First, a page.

The field strip is much better in comparison to Glock. No awkward hand position, no partial movement of the slide. Just remove the magazine, rack the slide backward, rotate the take down lever, release the slide, pull the trigger…
Did I say “pull the trigger”?
The M&P field strip is definitely a progress from the awkward Glock disassembly, but still requires a trigger pull. It is a big no-no in my book, that’s why M&P does not get “A” in this category. The requirement to pull a trigger when disassembling the gun for the cleaning is a known source of accidental (or rather negligent) discharges.
The manual says you can field strip it without pulling the trigger, but the instructions are not clear and hard to follow.
Reliability – [A]
I have not had a chance to shoot enough ammo through this gun to see the actual frequency of malfunctions. I can tell you it worked flawlessly for the 150 rounds of mixed ammo – Federal, PMC, and some gun show reloads.
An online research shows that there are not many complaints about this gun malfunctioning, not more than for Glocks. The manufacturer took several steps to improve reliability of this gun:
- Similar to Glock, the slide and the barrel are made of stainless steel hardened with the Melonite process. The result is much harder and much more corrosion resistant material.
- The slide and the frame area of contact is minimized. There are only four relatively short points of contacts where the slide touches the frame. That makes gun more resilient to dirt and dust, and makes cleaning easier.
Pistol-training.com has torture tested the gun and it was able to survive 62,333 rounds without major malfunctions.
Accessories – [A-]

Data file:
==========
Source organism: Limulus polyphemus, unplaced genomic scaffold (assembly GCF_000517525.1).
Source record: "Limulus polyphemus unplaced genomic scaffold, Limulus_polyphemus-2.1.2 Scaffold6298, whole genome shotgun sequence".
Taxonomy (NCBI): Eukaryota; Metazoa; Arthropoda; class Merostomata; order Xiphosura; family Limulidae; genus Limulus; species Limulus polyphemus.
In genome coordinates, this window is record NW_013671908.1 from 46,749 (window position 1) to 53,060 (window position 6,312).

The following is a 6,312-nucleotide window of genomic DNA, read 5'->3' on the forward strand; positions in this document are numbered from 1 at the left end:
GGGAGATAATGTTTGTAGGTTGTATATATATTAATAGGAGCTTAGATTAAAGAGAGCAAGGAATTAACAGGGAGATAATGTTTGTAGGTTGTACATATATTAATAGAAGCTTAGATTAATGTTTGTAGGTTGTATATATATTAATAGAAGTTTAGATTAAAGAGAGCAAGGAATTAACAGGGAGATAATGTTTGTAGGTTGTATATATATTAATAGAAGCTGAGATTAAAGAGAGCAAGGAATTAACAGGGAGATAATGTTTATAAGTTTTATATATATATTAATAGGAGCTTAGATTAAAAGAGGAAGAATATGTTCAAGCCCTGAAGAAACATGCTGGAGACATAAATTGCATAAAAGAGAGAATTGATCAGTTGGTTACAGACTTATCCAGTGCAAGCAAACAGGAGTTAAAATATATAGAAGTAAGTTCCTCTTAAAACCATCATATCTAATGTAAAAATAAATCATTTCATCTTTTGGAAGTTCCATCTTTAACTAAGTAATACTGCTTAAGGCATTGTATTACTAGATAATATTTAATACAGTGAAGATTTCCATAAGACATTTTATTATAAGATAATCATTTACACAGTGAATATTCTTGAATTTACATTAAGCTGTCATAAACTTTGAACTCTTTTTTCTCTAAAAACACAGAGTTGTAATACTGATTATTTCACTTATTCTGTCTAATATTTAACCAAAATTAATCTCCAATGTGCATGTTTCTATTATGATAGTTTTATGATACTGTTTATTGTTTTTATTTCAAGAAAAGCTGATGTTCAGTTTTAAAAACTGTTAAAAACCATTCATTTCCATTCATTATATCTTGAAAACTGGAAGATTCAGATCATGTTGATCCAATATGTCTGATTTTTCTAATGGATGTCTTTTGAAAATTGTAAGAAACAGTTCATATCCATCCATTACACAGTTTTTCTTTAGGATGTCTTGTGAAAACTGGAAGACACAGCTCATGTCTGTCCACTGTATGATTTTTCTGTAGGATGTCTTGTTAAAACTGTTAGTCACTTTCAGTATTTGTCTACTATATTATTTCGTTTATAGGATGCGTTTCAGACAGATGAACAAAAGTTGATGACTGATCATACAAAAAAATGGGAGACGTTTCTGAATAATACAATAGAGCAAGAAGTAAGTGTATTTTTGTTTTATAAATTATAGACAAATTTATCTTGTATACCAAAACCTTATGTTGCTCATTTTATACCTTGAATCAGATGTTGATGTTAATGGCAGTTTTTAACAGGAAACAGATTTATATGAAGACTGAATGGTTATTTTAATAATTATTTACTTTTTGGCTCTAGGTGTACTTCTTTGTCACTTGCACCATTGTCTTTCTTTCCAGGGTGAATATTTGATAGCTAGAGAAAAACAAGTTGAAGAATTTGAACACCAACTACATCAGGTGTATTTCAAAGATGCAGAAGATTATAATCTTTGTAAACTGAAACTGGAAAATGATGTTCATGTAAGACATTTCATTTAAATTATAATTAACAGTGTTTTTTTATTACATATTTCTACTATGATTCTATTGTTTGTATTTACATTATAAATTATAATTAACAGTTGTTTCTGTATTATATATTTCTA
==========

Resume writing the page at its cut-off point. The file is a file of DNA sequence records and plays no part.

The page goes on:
The M&P series is quite popular. The aftermarket of accessories follows. Holsters, sights, triggers are readily available. Spare parts like magazines are not a problem to buy (the prices and the availability these days are different due to the recent political events).
The Picatinny rail allows installation of standard handgun accessories like tactical flashlights and laser sights.
One thing I could not find for M&P, which would be very beneficial in the light of increased ammo prices – a 22lr conversion kit. Thus the minus.
The MSRP on the manufacturer website is $569. It makes this gun to be a priced at the mid-range for the category. Not long ago it was possible to find a new one online as low as $450. With today’s situation on the firearm market, we will have to wait until things calm down before we see such prices again.
The Smith & Wesson M&P9 was designed to be the most ergonomic handgun on the market. Kudos to the M&P designers and engineers – they got it very close. Unfortunately, it came with the price – the trigger, the sights, and the disassembly could be better.
Here is how it fits different usage scenarios:
Concealed Carry – 2/5
Home Protection – 5/5
High capacity, good ergonomics, striker action and improved resilience to dust and dirt makes this gun an ideal handgun for home defense. Less than perfect accuracy does not play an important role at the distances inside of an average home in a self-defense scenario.
I still think a shotgun is better tool for the task, but among the handguns, the M&P is quite close to the top of my list.
Range Fun – 3/5
If you want to buy a gun to go occasionally to the range with your friends, the M&P might not be the best candidate, mostly due to its poor accuracy. The fun is lost when you cannot show off your 1” groups at 25 yards to your buddies.
Competition – 4/5
While M&P is definitely not a good fit for a bull’s eye shooting, it is very good for practical shooting sports like IDPA or USPSA. Its lower slide profile improves the recoil management, and as a result, allows faster shooting. On the negative side are the less than ideal sights and the trigger pull, both of which can be easily fixed by the aftermarket solutions.
Duty – 5/5
When the size is not the factor, the rest of parameters bring this gun forward. High capacity, ergonomics, striker action, reliability, availability of holsters and aftermarket accessories make this gun a great duty firearm for LE officers. In a defensive shooting scenarios sights and trigger does not play as an important role, but reliability and large amount of rounds in a magazine are critical.
David Kizhnerman is a certified NRA instructor and author of the simplyaboutguns.com blog, dedicated to popularizing firearm education, improving shooting skills, and other firearm related topics.